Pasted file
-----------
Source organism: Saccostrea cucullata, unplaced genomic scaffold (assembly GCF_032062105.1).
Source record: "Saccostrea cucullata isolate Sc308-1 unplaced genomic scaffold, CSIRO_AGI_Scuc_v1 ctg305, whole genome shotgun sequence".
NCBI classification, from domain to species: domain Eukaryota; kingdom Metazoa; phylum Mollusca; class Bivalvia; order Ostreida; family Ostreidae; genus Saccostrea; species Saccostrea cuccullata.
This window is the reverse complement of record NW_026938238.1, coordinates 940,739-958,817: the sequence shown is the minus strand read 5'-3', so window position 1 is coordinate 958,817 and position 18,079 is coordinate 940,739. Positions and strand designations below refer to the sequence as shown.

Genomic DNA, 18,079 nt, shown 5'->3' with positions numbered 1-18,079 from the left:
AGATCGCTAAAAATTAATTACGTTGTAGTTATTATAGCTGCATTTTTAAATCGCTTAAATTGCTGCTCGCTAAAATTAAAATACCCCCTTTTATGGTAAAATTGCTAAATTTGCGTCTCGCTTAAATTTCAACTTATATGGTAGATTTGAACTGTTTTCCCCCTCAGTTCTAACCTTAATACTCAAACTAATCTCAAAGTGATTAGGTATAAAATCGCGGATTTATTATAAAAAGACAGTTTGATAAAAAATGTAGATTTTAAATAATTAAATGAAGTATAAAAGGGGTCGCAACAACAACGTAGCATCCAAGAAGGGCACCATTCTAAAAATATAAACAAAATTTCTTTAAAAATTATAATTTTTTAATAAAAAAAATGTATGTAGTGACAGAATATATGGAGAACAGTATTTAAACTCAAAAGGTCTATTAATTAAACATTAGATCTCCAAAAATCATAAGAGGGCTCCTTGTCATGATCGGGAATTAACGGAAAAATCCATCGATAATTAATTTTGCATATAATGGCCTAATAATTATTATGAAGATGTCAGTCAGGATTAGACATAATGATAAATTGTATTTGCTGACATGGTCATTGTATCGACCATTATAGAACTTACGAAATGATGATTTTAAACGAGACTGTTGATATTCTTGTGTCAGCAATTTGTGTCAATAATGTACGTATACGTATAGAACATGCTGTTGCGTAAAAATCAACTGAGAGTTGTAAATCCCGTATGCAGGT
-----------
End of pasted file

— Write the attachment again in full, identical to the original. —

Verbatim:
Source organism: Saccostrea cucullata, unplaced genomic scaffold (assembly GCF_032062105.1).
Source record: "Saccostrea cucullata isolate Sc308-1 unplaced genomic scaffold, CSIRO_AGI_Scuc_v1 ctg305, whole genome shotgun sequence".
NCBI classification, from domain to species: domain Eukaryota; kingdom Metazoa; phylum Mollusca; class Bivalvia; order Ostreida; family Ostreidae; genus Saccostrea; species Saccostrea cuccullata.
This window is the reverse complement of record NW_026938238.1, coordinates 940,739-958,817: the sequence shown is the minus strand read 5'-3', so window position 1 is coordinate 958,817 and position 18,079 is coordinate 940,739. Positions and strand designations below refer to the sequence as shown.

Genomic DNA, 18,079 nt, shown 5'->3' with positions numbered 1-18,079 from the left:
AGATCGCTAAAAATTAATTACGTTGTAGTTATTATAGCTGCATTTTTAAATCGCTTAAATTGCTGCTCGCTAAAATTAAAATACCCCCTTTTATGGTAAAATTGCTAAATTTGCGTCTCGCTTAAATTTCAACTTATATGGTAGATTTGAACTGTTTTCCCCCTCAGTTCTAACCTTAATACTCAAACTAATCTCAAAGTGATTAGGTATAAAATCGCGGATTTATTATAAAAAGACAGTTTGATAAAAAATGTAGATTTTAAATAATTAAATGAAGTATAAAAGGGGTCGCAACAACAACGTAGCATCCAAGAAGGGCACCATTCTAAAAATATAAACAAAATTTCTTTAAAAATTATAATTTTTTAATAAAAAAAATGTATGTAGTGACAGAATATATGGAGAACAGTATTTAAACTCAAAAGGTCTATTAATTAAACATTAGATCTCCAAAAATCATAAGAGGGCTCCTTGTCATGATCGGGAATTAACGGAAAAATCCATCGATAATTAATTTTGCATATAATGGCCTAATAATTATTATGAAGATGTCAGTCAGGATTAGACATAATGATAAATTGTATTTGCTGACATGGTCATTGTATCGACCATTATAGAACTTACGAAATGATGATTTTAAACGAGACTGTTGATATTCTTGTGTCAGCAATTTGTGTCAATAATGTACGTATACGTATAGAACATGCTGTTGCGTAAAAATCAACTGAGAGTTGTAAATCCCGTATGCAGGT